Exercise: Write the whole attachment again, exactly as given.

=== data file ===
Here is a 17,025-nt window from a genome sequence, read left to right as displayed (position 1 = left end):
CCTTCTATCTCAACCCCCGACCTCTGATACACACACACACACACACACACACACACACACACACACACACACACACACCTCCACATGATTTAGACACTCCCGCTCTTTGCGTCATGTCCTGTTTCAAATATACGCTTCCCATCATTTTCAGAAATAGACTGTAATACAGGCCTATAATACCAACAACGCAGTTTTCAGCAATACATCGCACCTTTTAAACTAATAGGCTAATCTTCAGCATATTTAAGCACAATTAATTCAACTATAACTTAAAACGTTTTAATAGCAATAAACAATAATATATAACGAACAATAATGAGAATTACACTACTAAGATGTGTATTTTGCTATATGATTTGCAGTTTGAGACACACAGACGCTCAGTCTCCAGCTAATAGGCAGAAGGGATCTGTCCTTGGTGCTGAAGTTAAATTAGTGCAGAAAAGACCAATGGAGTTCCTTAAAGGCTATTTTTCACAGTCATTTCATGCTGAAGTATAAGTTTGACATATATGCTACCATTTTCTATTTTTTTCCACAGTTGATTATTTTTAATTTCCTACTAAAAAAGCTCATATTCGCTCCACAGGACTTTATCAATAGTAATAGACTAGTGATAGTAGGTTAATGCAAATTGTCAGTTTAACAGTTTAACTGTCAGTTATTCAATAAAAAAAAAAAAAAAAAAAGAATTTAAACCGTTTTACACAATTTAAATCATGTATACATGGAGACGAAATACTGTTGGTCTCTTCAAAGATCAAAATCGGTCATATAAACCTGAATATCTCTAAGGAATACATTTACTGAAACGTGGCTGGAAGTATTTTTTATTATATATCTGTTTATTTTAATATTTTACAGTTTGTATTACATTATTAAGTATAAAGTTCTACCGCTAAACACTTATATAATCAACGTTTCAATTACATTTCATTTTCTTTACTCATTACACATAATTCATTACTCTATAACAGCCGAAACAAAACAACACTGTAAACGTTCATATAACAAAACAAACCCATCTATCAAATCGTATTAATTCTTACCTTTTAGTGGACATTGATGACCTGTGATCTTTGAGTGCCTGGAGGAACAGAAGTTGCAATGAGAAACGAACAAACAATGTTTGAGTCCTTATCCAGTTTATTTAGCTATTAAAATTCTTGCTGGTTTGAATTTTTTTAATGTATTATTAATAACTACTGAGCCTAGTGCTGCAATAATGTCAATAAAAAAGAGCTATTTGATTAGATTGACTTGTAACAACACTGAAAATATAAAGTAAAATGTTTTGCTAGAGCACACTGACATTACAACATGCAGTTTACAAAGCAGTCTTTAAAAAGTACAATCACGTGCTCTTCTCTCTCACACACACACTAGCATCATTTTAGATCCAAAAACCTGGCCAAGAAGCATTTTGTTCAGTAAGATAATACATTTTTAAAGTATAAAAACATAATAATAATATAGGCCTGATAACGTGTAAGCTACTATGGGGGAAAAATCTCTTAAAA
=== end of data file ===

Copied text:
Here is a 17,025-nt window from a genome sequence, read left to right as displayed (position 1 = left end):
CCTTCTATCTCAACCCCCGACCTCTGATACACACACACACACACACACACACACACACACACACACACACACACACACCTCCACATGATTTAGACACTCCCGCTCTTTGCGTCATGTCCTGTTTCAAATATACGCTTCCCATCATTTTCAGAAATAGACTGTAATACAGGCCTATAATACCAACAACGCAGTTTTCAGCAATACATCGCACCTTTTAAACTAATAGGCTAATCTTCAGCATATTTAAGCACAATTAATTCAACTATAACTTAAAACGTTTTAATAGCAATAAACAATAATATATAACGAACAATAATGAGAATTACACTACTAAGATGTGTATTTTGCTATATGATTTGCAGTTTGAGACACACAGACGCTCAGTCTCCAGCTAATAGGCAGAAGGGATCTGTCCTTGGTGCTGAAGTTAAATTAGTGCAGAAAAGACCAATGGAGTTCCTTAAAGGCTATTTTTCACAGTCATTTCATGCTGAAGTATAAGTTTGACATATATGCTACCATTTTCTATTTTTTTCCACAGTTGATTATTTTTAATTTCCTACTAAAAAAGCTCATATTCGCTCCACAGGACTTTATCAATAGTAATAGACTAGTGATAGTAGGTTAATGCAAATTGTCAGTTTAACAGTTTAACTGTCAGTTATTCAATAAAAAAAAAAAAAAAAAAAGAATTTAAACCGTTTTACACAATTTAAATCATGTATACATGGAGACGAAATACTGTTGGTCTCTTCAAAGATCAAAATCGGTCATATAAACCTGAATATCTCTAAGGAATACATTTACTGAAACGTGGCTGGAAGTATTTTTTATTATATATCTGTTTATTTTAATATTTTACAGTTTGTATTACATTATTAAGTATAAAGTTCTACCGCTAAACACTTATATAATCAACGTTTCAATTACATTTCATTTTCTTTACTCATTACACATAATTCATTACTCTATAACAGCCGAAACAAAACAACACTGTAAACGTTCATATAACAAAACAAACCCATCTATCAAATCGTATTAATTCTTACCTTTTAGTGGACATTGATGACCTGTGATCTTTGAGTGCCTGGAGGAACAGAAGTTGCAATGAGAAACGAACAAACAATGTTTGAGTCCTTATCCAGTTTATTTAGCTATTAAAATTCTTGCTGGTTTGAATTTTTTTAATGTATTATTAATAACTACTGAGCCTAGTGCTGCAATAATGTCAATAAAAAAGAGCTATTTGATTAGATTGACTTGTAACAACACTGAAAATATAAAGTAAAATGTTTTGCTAGAGCACACTGACATTACAACATGCAGTTTACAAAGCAGTCTTTAAAAAGTACAATCACGTGCTCTTCTCTCTCACACACACACTAGCATCATTTTAGATCCAAAAACCTGGCCAAGAAGCATTTTGTTCAGTAAGATAATACATTTTTAAAGTATAAAAACATAATAATAATATAGGCCTGATAACGTGTAAGCTACTATGGGGGAAAAATCTCTTAAAA